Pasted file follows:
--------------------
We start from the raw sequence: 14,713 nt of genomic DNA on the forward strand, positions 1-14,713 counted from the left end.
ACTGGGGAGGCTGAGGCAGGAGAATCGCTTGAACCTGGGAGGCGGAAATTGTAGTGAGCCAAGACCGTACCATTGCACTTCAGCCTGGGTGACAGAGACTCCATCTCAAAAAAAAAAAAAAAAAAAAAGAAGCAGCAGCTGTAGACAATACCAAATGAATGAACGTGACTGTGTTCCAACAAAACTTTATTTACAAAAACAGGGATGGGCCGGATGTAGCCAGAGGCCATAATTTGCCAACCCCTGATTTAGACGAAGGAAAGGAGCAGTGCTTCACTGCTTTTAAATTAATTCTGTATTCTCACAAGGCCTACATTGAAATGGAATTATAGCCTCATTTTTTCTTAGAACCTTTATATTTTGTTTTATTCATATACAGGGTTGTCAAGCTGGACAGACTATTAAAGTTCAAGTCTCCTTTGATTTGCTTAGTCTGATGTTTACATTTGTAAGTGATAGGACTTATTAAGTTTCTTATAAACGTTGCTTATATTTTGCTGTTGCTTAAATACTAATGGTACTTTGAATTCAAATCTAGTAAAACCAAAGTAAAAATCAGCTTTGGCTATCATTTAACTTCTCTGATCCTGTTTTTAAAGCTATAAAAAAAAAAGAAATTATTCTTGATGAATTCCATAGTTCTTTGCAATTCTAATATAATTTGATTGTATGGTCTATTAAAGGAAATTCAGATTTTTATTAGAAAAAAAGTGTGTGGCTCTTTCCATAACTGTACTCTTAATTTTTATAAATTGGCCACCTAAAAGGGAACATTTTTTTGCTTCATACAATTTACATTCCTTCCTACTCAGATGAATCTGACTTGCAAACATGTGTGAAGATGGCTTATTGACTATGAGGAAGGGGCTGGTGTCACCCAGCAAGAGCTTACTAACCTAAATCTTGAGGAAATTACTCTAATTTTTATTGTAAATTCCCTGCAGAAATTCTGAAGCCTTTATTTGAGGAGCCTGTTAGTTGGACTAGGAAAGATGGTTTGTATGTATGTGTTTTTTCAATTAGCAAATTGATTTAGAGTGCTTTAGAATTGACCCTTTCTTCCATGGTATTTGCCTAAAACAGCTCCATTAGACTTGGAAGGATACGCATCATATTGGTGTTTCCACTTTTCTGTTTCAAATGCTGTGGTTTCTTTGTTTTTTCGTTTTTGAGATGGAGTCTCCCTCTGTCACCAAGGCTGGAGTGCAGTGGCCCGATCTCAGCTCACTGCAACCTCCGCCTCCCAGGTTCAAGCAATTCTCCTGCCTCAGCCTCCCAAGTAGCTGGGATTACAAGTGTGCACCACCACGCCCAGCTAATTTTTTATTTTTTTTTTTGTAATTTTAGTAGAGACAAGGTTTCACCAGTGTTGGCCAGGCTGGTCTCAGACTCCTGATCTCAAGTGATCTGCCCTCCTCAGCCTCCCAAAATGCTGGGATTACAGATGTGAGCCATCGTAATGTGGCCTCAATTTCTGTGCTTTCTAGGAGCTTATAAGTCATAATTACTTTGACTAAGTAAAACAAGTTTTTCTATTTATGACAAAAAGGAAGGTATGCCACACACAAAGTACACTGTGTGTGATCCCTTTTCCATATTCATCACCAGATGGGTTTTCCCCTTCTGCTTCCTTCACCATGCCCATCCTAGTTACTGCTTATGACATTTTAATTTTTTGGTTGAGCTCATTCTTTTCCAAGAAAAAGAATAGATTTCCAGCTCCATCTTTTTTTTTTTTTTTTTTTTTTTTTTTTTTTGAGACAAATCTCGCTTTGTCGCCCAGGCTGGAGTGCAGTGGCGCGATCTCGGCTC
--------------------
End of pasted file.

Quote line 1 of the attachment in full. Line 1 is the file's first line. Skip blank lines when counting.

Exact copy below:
We start from the raw sequence: 14,713 nt of genomic DNA on the forward strand, positions 1-14,713 counted from the left end.